Lauderdale, L. K., Shorter, K. A., Zhang, D. et al. 2021. Habitat characteristics and animal management factors associated with habitat use by bottlenose dolphins in zoological environments. PLoS ONE 16(8), e0252010.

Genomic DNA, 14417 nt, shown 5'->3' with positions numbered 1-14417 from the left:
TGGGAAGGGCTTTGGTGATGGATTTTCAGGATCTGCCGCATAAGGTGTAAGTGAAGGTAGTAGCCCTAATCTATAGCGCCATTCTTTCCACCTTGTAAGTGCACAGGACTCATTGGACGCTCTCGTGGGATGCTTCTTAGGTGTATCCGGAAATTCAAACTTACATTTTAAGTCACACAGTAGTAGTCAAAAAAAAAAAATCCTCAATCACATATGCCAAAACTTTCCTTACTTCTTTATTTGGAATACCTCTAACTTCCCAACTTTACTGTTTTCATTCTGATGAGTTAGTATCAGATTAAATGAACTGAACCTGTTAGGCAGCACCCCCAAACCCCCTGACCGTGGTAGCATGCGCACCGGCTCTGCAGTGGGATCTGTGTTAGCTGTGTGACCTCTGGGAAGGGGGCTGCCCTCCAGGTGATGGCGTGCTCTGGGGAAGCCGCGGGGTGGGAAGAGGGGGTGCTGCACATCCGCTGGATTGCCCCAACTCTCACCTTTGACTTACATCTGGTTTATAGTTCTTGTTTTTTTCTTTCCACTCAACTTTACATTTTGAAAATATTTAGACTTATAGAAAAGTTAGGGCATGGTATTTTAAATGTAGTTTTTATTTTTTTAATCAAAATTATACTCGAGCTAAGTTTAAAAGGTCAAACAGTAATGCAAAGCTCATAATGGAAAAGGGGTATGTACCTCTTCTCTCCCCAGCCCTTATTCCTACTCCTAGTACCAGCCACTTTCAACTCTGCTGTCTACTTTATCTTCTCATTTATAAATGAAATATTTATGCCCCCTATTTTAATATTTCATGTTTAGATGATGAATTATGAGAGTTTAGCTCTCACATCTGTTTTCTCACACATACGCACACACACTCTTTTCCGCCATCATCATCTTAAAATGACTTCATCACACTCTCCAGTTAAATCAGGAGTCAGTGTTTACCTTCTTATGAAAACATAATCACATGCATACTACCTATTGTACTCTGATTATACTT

The way an animal uses its habitat can serve as an indicator of habitat appropriateness for the species and individuals. Bottlenose dolphins (Tursiops truncatus and Tursiops aduncus) in accredited zoos and aquariums experience a range of habitat types and management programs that provide opportunities for dolphins to engage in species-appropriate behaviors and potentially influence their individual and group welfare. Data in the present study were collected as part of a larger study titled “Towards understanding the welfare of cetaceans in zoos and aquariums” (colloquially called the Cetacean Welfare Study). Non-invasive bio-logging devices (Movement Tags) recorded the diving behavior and vertical habitat movements of 60 bottlenose dolphins at 31 zoos and aquariums that were accredited by the Alliance for Marine Mammal Parks and Aquariums and/or the Association of Zoos & Aquariums. Bottlenose dolphins wore a Movement Tag one day per week for two five-week data collection periods. Demographic variables, environmental enrichment programs, training programs, and habitat characteristics were associated with habitat usage. Longer dive durations and use of the bottom third of the habitat were associated with higher enrichment program index values. Dolphins receiving new enrichment on a monthly/weekly schedule also used the bottom third of the habitat more often than those receiving new enrichment on a yearly/year+ schedule. Dolphins that were managed in a group that was split into smaller subgroups during the day and were reunited into one group at night spent less time in the top third of the habitat than those who remained in a single group with consistent members at all times. Dolphins that were managed as subgroups with rotating members but were never united as one group spent less time in the bottom third of the habitat than those who remained in a single group with consistent members at all times. Taken together, the results suggested that management practices, such as enrichment and training programs, played a greater role in how dolphins interacted with their environment relative to the physical characteristics of the habitat.